(Springfield, IL) – As Illinois’ budget deadline approaches, the Illinois Senate could be the next fiscal battleground.
Fresh off of a two-week break, Illinois state senators on Monday returned to the Capitol to iron out the final details of a $30-billion-plus state spending plan.
“We’re going to pass a budget, and it will be a balanced budget,” said state Sen. William Haine, D-Alton, who added that he is confident the Senate would be done by the end of next week.
Exactly how to divide the state’s dollars, however, is in dispute.
State Sen. Dave Syverson, R-Rockford, wants to see an agreement between the House and Senate that sets a price tag before lawmakers start spending.
“It is unfair to human service providers, state employees, universities to have both chambers pass a budget that is totally different and have each of them thinking that one or the other is going to be the realistic number,” Syverson said.
The House is working with a $33.2 billion budget, while the Senate is working with a $34.3 billion plan. Both estimates are less than the $35.4 billion figure that Gov. Pat Quinn said he wants to spend next year.
“The minute we suggest making cuts to one of those programs, if we’re specific in that, what you’ll find is that the opposition will quickly run to the press and talk about how we’re trying to take food away from babies, or we’re trying to take health care away from seniors,” Syverson said.
Before leaving for break, Senate President John Cullerton, D-Chicago, called on Republicans to officially file their own measures on the budget. Republicans in March released an overall plan to cut between $4 billion and $6 billion, but no firm budget measures have yet to be filed.
Haine echoed Cullerton’s request.
“It’s somewhat unfair to say we’re going to put the shoe on their foot, when they have intimated that they could make greater cuts in a press conference, but have yet to come up with the mechanism to do it,” Haine said.
Republicans say they will have a plan ready next week, said state Sen. Kyle McCarter, R-Highland.
“The majority party — the ones in complete charge — are telling us that they want us to take the lead, and if that’s what it takes, we might just have to take the lead,” McCarter said.
Democrats control both the governor’s office and the Legislature, and can pass a budget with only Democratic votes before midnight on May 31. After that, a three-fifths majority vote in each chamber is needed, requiring Republican votes.
Republican state Sen. Pamela Althoff of Crystal Lake, who is the minority spokeswoman for one of the two Senate appropriations committees, said she has been working with both Democrats and Republicans during the break.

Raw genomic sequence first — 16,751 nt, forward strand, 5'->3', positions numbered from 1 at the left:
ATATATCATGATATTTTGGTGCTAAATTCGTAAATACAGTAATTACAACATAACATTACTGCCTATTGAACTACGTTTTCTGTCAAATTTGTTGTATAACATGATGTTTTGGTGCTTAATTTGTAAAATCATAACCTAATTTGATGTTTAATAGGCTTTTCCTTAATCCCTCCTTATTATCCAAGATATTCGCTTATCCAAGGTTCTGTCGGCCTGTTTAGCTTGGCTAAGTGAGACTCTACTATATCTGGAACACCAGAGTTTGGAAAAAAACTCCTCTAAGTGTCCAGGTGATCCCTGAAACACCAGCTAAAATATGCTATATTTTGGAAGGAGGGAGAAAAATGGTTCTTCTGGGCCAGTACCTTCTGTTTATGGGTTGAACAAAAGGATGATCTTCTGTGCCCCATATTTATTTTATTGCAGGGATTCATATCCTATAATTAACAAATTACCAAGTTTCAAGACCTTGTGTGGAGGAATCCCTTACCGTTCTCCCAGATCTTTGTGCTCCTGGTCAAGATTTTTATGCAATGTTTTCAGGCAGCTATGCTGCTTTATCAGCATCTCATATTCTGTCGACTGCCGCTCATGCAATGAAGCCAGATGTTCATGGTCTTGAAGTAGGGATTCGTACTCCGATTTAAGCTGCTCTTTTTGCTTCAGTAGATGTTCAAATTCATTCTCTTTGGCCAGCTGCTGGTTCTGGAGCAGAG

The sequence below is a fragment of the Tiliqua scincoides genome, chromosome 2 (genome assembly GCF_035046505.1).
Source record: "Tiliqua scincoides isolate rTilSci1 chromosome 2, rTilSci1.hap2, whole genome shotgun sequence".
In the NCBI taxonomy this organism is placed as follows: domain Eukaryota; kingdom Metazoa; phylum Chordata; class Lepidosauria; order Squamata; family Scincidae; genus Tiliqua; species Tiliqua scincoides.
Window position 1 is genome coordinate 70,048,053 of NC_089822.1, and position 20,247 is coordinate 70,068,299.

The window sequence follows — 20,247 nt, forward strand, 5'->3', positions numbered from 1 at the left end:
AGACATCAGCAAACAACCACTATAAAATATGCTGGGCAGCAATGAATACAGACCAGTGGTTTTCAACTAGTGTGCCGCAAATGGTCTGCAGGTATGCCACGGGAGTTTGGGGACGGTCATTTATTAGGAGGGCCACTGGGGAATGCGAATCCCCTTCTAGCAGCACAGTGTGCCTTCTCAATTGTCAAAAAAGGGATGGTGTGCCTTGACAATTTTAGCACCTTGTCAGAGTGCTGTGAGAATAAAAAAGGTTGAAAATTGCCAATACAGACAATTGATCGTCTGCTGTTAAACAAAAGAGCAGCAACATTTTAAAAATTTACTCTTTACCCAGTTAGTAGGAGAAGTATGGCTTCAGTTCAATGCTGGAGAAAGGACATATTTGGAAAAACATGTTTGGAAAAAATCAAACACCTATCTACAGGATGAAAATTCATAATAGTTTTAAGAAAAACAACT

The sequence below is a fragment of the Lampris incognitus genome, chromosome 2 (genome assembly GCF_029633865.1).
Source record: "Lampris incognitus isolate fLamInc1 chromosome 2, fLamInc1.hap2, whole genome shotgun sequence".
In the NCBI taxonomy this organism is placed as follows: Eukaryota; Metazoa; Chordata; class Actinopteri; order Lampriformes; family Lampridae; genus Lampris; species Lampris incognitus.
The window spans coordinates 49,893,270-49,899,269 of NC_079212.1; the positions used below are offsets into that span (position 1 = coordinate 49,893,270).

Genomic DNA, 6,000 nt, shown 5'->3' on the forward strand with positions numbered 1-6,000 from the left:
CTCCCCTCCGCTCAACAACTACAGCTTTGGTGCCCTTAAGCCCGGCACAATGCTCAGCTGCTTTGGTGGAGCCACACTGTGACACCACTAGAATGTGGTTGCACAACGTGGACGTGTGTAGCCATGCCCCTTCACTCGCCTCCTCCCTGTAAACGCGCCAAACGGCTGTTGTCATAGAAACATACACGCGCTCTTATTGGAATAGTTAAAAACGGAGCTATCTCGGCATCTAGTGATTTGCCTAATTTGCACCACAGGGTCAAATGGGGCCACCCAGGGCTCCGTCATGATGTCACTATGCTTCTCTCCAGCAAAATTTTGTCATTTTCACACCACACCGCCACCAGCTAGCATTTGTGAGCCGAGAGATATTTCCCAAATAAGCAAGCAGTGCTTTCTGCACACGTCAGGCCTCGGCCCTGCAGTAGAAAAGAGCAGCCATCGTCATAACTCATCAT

“My understanding is that (the Democrats) will take that information back to their caucus, meet and (try) to determine where we can make significant reductions, (and) give that proposal,” Althoff said.
Although Althoff said she has seen bipartisan efforts in crafting next year’s budget, she is unsure how much Republican input will come through in the final product.
“If we follow President Cullerton’s proposal and have individual agency bills — which is something the House is also talking about doing — I think that’ll be a problem for many members within my caucus, as I believe most of those agency budget proposals will increase spending overall,” Althoff said. “(It) obviously will be very difficult for Senate Republicans to vote for.”
State Sen. John Sullivan, D-Rushville, wants to see less talk and more action.
“We’ve been very engaged with the (state) agencies identifying those cuts, trying to identify where those cuts are going to come from, which line items, and next week we’re going to have the bills to put forward that the votes can be taken on,” Sullivan said. “The Senate Republicans have not done that.”
The political posturing from both sides has a lot to do with how parties want to be seen in the next election, said Michael G. Miller, a political science professor at the University of Illinois-Springfield.
Miller said most politicians don’t want to have something they’ve said during budget debates haunt them on the campaign trail.
“The closer the partisan division in an assembly, the longer the budgeting process takes. Because first there’s the compromises that one has to make, and crafting these funding bills take time,” Miller said. “At the same time, when you’re in an economic environment or budgeting situation like this assembly finds itself in … it seems like it’s human nature to want to put those off for as long as possible.”
Melissa Leu and Mary J. Cristobal, Illinois Statehouse News